How to Use the Racing Rules of Sailing


How to avoid trouble, use the racing rules of sailing to your advantage, and handle a protest if you find yourself in one: Rules Advisor and Arbitrator Bill O’Hara talks to Andy Rice

When working as a rules advisor, Bill O’Hara’s job with his sailors is to make sure they understand the rules well enough to stay out of the protest room. But if they find themselves heading into the room, to figure out how to best present their case.

O’Hara comments, “Especially on the water, it’s a culture of live and let live. You tend to see very little protest most of the time, until the day it tries to become a gold fleet, or the Olympics where there’s so much at stake. Then everything changes drastically at those critical moments and the protests begin.

O’Hara’s advice is to test your knowledge of the rules and your protest technique long before the serious championship. Unlike the high end of the sport, which benefits from the attention of referees on the water and instantaneous decisions (and penalties) on the course of the race, the majority of us still have to navigate the racing rules alone. sailing. And face the consequences in the protest room if an incident cannot be resolved with an on-water penalty.

Here are Bill’s five tips for staying safe and getting through the racetrack and protest hall with the minimum risk to your scores on the scoreboard.

Avoid collisions

It may seem obvious, but avoid collisions, especially in keelboats. Once you have a collision there is going to be a protest, most likely damage, everyone gets mad and someone has to be disqualified.

Some sailors feel like you’re not going to do a protest stick unless there’s contact, so they’re tempted to go gently slap the other boat. The problem is that you end up risking entering the room and if it is proven that you could have avoided a collision, you could also be disqualified. It is therefore better to avoid any contact at all costs.

The Rolex Fastnet Race fleet arrives from the Solent: the French crews will now be able to land before the start © Kurt Arrigo/Rolex

Communicate clearly

The only calls in the Rule Book are ‘Protest!’, ‘Room to fire!’ and ‘You turn!’. ‘Starboard!’ and many other hails sailors use mean nothing in a protest hall. But my advice is to always be very clear with the boats around you about your intentions. “You are overlapped.” ‘You are not overlapping’. “You have room”. ‘You have no room’. There’s a lot less chance of a collision if everyone talks to each other, and good communication with your competition means you’re less likely to end up in the protest room.

Understand the hot spots of the course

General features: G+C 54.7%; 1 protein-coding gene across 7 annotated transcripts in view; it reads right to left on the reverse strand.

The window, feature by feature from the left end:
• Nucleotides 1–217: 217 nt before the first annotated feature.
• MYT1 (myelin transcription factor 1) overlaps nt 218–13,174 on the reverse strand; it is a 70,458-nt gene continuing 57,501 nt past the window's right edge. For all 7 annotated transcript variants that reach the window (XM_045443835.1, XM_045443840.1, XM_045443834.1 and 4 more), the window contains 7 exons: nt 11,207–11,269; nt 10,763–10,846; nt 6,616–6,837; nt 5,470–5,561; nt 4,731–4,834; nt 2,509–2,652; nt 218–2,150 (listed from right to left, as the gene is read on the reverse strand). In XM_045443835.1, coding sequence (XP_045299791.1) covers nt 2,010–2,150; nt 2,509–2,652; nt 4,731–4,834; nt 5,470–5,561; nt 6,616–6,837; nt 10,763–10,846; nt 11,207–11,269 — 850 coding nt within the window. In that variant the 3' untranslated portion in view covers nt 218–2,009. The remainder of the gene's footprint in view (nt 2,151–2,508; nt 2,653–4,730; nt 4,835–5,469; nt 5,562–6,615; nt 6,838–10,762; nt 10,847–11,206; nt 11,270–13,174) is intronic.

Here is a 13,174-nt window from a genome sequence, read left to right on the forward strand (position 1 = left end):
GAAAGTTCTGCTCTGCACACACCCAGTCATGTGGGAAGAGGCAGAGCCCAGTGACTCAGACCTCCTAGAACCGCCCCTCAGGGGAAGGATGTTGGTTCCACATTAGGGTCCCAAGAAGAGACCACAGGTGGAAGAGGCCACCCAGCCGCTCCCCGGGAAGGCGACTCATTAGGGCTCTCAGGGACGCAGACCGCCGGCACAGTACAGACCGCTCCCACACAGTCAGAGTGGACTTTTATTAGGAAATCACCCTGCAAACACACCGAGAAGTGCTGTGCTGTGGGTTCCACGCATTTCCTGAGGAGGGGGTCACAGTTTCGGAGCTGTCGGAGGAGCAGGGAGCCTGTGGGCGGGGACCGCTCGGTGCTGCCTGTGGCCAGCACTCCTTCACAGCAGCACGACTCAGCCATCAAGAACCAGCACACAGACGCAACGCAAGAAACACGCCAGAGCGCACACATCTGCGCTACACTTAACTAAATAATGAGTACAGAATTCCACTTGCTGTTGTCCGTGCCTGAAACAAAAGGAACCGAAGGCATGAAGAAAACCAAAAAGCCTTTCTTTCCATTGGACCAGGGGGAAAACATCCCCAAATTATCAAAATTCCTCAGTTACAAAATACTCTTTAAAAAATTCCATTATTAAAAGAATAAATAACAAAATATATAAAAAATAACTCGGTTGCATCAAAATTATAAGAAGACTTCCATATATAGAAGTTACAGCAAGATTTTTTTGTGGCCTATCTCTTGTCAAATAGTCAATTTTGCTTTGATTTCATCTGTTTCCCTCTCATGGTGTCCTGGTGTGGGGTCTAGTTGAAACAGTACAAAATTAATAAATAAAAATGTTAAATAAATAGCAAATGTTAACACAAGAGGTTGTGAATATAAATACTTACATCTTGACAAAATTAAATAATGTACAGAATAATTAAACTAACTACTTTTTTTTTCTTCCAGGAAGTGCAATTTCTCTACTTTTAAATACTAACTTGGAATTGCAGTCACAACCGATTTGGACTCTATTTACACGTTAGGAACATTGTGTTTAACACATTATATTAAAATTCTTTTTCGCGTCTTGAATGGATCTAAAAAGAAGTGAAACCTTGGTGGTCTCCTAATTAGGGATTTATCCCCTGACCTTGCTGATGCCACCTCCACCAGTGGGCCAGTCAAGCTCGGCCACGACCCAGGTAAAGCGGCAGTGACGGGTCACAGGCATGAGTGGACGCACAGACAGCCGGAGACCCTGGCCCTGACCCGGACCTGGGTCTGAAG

Mark turn-arounds and the start are where most incidents happen, especially at the committee boat end of the start line where you see boats trying to squeeze into gaps that don’t exist. People are confused about the difference in rules between a mark round or an obstruction, where you can call room on a leeward boat. But this is not the case in a starting situation.

If you push into a small gap between two or more boats, you may not be able to keep clear of the lee boat. If you’re the windward boat, the key is to close the gap early and decisively, so the guy trying to get in knows there’s no way to get in there.

When approaching a leeward mark you may be a starboard right-of-way boat over a port boat, but by the time you reach the three boat length zone and the port tack boat becomes the inside boat to the mark, he now has rights over you. Understanding that the rights pass from you to another boat the moment you hit the zone can be difficult to understand in the heat of battle.

Round marks are a key point of potential problems. Photo: Sailing Energy/World Sailing

Use your testimonial wisely

Bringing a witness into the protest room can be very helpful to your case, but only if what they say supports your case. I’ve seen many times where a witness has actually undermined the argument the protesting sailor brings to the table, so find out what the witness is likely to say before you bring them into the room.

People bring video evidence quite often these days, but it rarely tells the whole story, and the angle that video captures often doesn’t show you the gaps and distances accurately, so it’s of some use limited. The same goes for evidence from GPS tracking. Other than establishing that the boats were nearby at the time of the incident, it does little more than that.

Identify the key fact

If you end up in the protest room, be polite. It’s no use getting angry. Present your argument calmly and identify the key fact of the incident. The jury will listen to the evidence, determine the facts of what they think happened. Based on the facts discovered, they will make a decision, and there is always what I call a key fact. This usually has to do with room at a mark, or the weather and ability to stay clear, etc. Identify this key fact and think like the jury. A good way to practice is to sit on your local club’s protest committee. See how things look and sound across the table.

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